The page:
Becoming Adult

First Published - May 2019

Did you get the Handbook on Life given to you when you became an adult? No me neither! Sometimes I wonder if I am already an adult or still becoming one…how do I know if I’m already an adult?

We’re having a very hot and dry spell at home at the moment, so every evening I take joy in standing barefoot in my garden and watering the grass and plants. Thankfully nothing has died yet!

The other day, as I was standing there, grounded to Mother Nature and her crispy grass when this thought crossed my mind, “I’m going to be 47 in a few weeks time, is it time to be an adult yet?” or at least words to that affect. It surprised me that this thought came into my head, I mean I am a full time mother to two wonderful sons, we’ve relocated around the world a few times since I got married, we’ve moved house more times than I care to remember and more recently bought our first home, renovated and now settled into a new city.

Surely these are adult tasks, so then why do I feel that I still haven’t grown up yet?

I meet other women who are probably my age, maybe older or younger, who knows nowadays, and I think to myself; they’re adults, they “look” like an adult, they “act” like an adult, yet I still feel like a younger version of myself and not grown up yet. I my head, I am a lot younger than my age would lead me to believe, yet at the same time, I feel like I still have so much left to achieve, do and aspire to be. What does it take to be an adult? What things are supposed to happen to me?

I don’t know what those things are, but as I was standing and watering my garden I thought I haven’t grown up yet, I haven’t become an adult yet, I don’t feel like I’m an adult. However, I’m not a child but don’t feel that I fit into the term adult either.

According to the dictionary the term adult can be described as a person who has fully grown or developed. I’m pretty sure I’ve developed, however, I do feel that I am still growing. Just not in the same way as the dictionary leads us to believe. I’m constantly growing in different ways; more emotionally, spiritually and mentally.

Legally, a person can be considered an adult in the UK when they reach the age of 18. My son turns 18 in just a few weeks’ time, but he is by no means an adult in my eyes. Don’t get me wrong, he is a responsible young man, however he still depends on us financially and although I am sure he considers himself an adult, I know he still relies on me for emotional support too.

Giving it further thought, here’s my take on becoming an adult and what it takes to be one;

1. Taking Responsibility of your Life

This is something I think many of us feel we do but being an adult means that we take FULL RESPONSIBILITY for our own lives and what happens to us in it. We are at an age where we decide what we want and how we want to get it; we research the possible outcomes and face the consequences of our actions. We take ownership of who we are and how we handle everything related to us.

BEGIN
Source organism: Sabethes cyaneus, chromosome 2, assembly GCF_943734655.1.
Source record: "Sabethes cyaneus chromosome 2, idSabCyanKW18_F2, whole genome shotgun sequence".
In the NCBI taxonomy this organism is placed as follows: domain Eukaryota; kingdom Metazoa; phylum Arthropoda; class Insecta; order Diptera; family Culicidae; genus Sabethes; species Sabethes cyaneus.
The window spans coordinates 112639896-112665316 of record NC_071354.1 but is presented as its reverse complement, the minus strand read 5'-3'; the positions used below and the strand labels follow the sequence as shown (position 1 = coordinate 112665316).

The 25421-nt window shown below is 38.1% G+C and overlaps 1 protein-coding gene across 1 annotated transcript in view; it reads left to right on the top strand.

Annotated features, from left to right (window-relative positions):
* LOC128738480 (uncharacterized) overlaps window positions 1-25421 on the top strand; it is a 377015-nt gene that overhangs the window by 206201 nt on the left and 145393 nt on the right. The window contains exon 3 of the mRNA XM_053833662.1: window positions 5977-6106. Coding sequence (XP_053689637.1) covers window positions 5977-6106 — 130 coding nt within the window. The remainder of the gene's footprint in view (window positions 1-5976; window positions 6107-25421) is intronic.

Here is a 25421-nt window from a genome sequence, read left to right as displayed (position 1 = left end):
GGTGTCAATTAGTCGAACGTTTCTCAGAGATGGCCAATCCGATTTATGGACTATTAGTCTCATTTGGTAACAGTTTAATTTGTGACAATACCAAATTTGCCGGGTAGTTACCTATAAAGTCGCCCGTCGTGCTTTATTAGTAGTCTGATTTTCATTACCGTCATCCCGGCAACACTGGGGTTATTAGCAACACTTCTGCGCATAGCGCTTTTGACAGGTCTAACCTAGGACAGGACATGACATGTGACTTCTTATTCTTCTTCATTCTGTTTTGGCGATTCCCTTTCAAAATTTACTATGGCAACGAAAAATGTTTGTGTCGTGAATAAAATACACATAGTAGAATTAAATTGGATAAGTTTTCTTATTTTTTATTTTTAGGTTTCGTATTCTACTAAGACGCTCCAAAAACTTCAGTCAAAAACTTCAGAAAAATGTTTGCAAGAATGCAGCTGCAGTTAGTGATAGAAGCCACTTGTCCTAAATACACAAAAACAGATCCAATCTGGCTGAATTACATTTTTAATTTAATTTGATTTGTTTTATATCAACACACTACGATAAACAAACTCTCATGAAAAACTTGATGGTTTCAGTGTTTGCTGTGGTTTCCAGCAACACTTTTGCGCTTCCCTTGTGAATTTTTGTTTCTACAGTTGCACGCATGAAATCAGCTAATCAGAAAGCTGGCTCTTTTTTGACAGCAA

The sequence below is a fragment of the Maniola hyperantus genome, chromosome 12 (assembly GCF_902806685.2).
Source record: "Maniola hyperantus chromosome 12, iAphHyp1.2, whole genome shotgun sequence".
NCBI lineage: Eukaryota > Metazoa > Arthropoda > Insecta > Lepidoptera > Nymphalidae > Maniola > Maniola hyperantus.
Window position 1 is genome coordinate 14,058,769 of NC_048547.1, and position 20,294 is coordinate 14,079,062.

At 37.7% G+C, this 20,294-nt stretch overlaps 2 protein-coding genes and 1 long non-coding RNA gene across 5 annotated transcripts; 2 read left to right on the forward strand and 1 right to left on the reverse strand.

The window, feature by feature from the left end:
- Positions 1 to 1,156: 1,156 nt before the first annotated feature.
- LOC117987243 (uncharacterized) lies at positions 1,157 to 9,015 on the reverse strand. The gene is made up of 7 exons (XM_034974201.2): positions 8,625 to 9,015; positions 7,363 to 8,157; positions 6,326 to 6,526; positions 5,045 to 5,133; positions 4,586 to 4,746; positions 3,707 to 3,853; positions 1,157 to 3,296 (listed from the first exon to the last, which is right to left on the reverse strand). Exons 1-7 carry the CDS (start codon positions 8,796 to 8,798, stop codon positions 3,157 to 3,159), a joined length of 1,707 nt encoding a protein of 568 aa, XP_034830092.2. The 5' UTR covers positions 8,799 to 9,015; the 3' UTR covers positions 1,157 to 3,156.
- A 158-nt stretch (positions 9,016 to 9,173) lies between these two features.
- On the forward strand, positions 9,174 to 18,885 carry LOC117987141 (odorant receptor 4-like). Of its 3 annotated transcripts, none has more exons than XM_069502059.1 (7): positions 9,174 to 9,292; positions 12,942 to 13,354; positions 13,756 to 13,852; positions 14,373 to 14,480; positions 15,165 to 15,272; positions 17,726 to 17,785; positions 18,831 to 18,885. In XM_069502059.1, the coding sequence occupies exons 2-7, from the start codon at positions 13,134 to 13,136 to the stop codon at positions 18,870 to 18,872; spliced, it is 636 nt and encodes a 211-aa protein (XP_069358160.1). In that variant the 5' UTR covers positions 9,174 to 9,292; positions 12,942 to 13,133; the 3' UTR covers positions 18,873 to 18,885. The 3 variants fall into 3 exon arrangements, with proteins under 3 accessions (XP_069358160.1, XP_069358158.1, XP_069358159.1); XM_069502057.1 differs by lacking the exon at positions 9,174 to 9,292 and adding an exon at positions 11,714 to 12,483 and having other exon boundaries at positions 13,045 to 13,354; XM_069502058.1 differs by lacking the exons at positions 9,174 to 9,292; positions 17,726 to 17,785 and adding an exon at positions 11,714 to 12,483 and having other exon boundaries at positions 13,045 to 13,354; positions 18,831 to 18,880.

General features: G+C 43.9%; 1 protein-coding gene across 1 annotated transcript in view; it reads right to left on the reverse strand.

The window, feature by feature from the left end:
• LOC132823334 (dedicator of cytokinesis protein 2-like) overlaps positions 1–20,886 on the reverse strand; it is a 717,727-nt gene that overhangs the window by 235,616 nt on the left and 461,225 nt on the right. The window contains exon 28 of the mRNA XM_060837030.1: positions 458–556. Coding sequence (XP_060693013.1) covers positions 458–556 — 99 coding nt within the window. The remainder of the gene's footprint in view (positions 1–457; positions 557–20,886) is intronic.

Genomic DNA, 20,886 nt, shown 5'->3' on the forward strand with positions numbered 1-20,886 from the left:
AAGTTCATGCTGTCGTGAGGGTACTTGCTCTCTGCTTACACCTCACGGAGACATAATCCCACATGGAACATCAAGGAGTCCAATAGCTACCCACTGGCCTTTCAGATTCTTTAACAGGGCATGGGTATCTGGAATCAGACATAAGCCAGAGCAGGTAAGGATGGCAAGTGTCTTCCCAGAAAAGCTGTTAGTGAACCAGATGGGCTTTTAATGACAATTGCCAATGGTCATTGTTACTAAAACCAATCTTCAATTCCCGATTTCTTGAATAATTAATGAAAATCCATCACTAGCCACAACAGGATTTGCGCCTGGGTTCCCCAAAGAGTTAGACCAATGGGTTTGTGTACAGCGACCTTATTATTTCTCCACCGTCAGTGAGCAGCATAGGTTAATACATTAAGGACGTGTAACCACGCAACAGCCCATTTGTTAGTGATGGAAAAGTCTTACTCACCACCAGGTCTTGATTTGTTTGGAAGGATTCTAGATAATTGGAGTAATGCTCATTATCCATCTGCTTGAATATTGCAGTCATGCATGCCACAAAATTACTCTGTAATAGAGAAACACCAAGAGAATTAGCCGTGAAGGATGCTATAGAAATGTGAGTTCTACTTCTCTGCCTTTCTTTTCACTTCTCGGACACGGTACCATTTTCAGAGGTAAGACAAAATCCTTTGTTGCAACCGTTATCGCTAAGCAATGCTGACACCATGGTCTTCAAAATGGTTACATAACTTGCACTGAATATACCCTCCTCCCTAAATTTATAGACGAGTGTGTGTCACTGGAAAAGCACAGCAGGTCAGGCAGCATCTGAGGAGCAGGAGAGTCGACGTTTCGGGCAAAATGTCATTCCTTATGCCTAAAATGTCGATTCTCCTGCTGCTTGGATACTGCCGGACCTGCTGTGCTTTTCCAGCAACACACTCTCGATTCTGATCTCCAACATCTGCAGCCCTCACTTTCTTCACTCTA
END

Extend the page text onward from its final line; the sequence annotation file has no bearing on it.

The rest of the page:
2. Telling the Truth

I have found as I have got older that telling the truth is an important aspect of being an adult. There is just no reason to lie anymore. I think this also comes in tandem with being responsible for what goes on in our lives as well. Telling lies doesn’t help anyone, lying to yourself is especially worse and it will only mean that you will be stunted and never grow into the true person you know you can become.

3. Stop being Childish

As a young child I remember having full-blown temper tantrums. I used to scream and shout and throw my glasses across the room to show my anger or react to something that made me unhappy. As an adult I could no way imagine myself doing this. Can you picture a fully grown woman throwing a temper tantrum in the middle of the supermarket aisle just because they’d run out of her favourite chocolate bar!!! I think there are still many older people who think that throwing a temper tantrum or being childish is a way to move forward and get what they want. Being an adult means knowing this no longer works. You accept that things won’t always go your way and learn to adapt and accept. You become more understanding of various situations and circumstances and that means not being childish and throwing those silly tantrums.

4. You broke it, You fix it

We all make mistakes, we screw up, we drop something, break something, forget something or worse still hurt someone. It happens we are human after all, but being an adult means owning up to these things. Own up to something you broke, whether it be a vase or a relationship. This comes hand in hand with being honest and not lying. If you broke it, work out how to fix it. If you can’t, own up to it and admit your mistakes. Being honest is the best thing you can do for yourself and anyone else around you. Honesty is a big one for me and something I try and instill into my children from a young age. I think becoming an adult means you understand this and accept the mistakes you make.

There’s a great article in The Independent about 31 Skills Every Adult Should Master. They start by saying that no one gets a handbook on how to be an adult, and I think is very true. Many of us stumble through working it all out as we go along.

For me, yes I am an adult, but the inner child in me still wants to shine through, and although I accept my responsibilities as an adult, there are times when I just want to switch it all off. Be done with “adult-ing” for the day! How about You?